Amman: Gulf Capital, Identity, and Contemporary Megaprojects
Gulf capital flows to Amman, Jordan, in the early twenty-first century and the investment of this capital in large-scale urban developments have significantly transformed the city’s built environment. Therefore, to understand urban transformation in Amman during this period it is important to analyze it against the backdrop of Gulf capital and its integration into Jordan’s economy and the integration of both the country’s economy and Gulf capital into the global capitalist economy.
This book analyzes three cases of megaprojects planned for the city in the early twenty-first century: The New Downtown (Abdali), Jordan Gate, and Sanaya Amman. Drawing upon theories on urban development and capitalism, identity, and discourse, and urban development processes and cases in other cities, the book investigates how contemporary megaprojects in Amman fit into the capitalist economy and its modes of production, how capital flows construct a modern image of the city, and how the new image and megaprojects represent the city residents as modern and create Amman as a global city.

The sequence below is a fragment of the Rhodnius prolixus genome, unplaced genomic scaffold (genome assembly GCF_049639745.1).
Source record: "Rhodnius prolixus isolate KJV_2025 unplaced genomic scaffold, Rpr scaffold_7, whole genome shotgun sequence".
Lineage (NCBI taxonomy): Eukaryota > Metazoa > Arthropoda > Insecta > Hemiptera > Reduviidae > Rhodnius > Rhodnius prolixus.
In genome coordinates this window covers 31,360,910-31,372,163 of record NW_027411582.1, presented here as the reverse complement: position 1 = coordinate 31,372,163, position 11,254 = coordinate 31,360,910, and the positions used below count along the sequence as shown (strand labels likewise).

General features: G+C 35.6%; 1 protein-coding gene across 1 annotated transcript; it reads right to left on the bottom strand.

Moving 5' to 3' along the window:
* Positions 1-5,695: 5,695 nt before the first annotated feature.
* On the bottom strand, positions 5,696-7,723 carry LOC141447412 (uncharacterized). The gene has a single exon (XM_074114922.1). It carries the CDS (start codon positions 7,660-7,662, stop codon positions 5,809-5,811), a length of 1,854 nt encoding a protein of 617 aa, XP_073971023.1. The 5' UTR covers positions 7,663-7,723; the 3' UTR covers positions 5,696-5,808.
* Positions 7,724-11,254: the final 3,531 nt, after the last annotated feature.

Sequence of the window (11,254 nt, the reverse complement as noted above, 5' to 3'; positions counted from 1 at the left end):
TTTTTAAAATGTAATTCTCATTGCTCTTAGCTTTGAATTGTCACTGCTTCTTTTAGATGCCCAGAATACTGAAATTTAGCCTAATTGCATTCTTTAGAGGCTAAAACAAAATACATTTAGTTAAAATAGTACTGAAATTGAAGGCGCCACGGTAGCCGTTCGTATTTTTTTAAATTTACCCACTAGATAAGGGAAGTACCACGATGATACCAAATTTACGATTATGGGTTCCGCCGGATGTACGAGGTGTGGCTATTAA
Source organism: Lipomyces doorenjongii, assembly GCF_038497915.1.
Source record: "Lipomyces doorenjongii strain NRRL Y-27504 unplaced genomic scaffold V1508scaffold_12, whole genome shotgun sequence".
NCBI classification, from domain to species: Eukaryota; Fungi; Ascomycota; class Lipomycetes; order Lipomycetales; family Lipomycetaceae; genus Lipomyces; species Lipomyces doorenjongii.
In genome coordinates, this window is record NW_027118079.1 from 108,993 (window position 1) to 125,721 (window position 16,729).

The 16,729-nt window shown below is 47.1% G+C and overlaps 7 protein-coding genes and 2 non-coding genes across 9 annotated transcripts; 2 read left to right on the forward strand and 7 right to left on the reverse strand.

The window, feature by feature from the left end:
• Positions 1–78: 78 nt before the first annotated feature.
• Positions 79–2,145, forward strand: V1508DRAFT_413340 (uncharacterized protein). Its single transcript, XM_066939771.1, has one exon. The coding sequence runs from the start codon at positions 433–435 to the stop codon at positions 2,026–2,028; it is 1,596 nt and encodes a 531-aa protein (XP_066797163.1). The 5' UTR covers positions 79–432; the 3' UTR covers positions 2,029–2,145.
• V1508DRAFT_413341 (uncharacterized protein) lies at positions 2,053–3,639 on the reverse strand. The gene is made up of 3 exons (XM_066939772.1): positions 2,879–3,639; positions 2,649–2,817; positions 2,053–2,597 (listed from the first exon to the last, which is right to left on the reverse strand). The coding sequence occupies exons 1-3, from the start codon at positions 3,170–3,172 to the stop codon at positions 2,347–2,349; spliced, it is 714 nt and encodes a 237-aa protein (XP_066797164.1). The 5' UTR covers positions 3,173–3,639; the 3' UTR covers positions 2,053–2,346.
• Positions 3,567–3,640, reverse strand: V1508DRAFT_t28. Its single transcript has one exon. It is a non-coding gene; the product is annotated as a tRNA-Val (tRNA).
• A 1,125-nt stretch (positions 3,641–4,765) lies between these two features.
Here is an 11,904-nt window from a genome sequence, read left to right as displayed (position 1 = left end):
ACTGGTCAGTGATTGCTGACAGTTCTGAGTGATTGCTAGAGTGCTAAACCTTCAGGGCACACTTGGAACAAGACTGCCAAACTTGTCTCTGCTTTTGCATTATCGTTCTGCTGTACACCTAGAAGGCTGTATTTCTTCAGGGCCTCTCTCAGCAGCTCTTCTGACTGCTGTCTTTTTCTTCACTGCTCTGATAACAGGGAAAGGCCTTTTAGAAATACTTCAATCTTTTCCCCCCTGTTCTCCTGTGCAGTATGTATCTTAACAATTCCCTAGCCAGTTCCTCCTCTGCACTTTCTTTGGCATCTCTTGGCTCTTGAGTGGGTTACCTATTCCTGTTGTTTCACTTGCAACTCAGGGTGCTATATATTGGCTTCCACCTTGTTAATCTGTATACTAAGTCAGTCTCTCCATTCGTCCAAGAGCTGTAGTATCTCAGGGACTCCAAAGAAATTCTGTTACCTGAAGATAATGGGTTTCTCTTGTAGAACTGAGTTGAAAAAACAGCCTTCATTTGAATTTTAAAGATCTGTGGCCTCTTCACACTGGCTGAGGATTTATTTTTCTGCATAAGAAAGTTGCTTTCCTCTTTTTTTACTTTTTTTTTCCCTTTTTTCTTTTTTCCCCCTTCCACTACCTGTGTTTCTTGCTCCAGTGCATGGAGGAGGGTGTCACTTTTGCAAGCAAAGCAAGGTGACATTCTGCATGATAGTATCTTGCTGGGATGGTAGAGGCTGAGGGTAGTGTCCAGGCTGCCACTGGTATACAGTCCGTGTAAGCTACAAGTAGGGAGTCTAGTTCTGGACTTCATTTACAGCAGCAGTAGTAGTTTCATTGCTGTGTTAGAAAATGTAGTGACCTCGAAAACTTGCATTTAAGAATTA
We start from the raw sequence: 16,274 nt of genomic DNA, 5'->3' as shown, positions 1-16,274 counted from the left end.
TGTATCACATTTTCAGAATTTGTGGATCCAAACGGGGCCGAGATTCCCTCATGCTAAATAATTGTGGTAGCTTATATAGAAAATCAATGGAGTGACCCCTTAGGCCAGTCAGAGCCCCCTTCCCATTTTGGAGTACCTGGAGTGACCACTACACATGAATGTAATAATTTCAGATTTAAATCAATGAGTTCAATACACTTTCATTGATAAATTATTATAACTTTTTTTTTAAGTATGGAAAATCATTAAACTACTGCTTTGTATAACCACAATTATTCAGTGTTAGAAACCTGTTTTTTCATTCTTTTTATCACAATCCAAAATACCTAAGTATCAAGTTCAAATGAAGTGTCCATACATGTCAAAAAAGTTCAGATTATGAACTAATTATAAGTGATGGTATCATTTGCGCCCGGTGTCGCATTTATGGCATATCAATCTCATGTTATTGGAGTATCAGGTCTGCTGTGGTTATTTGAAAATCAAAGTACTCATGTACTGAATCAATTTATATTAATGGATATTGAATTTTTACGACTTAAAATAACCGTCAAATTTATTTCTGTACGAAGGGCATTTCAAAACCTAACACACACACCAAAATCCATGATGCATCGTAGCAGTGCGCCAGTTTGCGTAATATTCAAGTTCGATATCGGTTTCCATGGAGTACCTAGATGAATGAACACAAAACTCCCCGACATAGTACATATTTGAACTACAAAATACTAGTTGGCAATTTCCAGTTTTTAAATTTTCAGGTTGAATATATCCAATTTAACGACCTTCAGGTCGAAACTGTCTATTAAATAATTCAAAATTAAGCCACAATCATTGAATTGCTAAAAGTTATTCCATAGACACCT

This book presents a new approach to the study of the urban built environment in Amman, providing a valuable interdisciplinary contribution to the scholarly work on globalizing cities, especially in the Middle East.
1. Introduction, 2. Constructing Global Amman, 3. Negotiating Identity in Contemporary Megaprojects, 4. Findings and Conclusion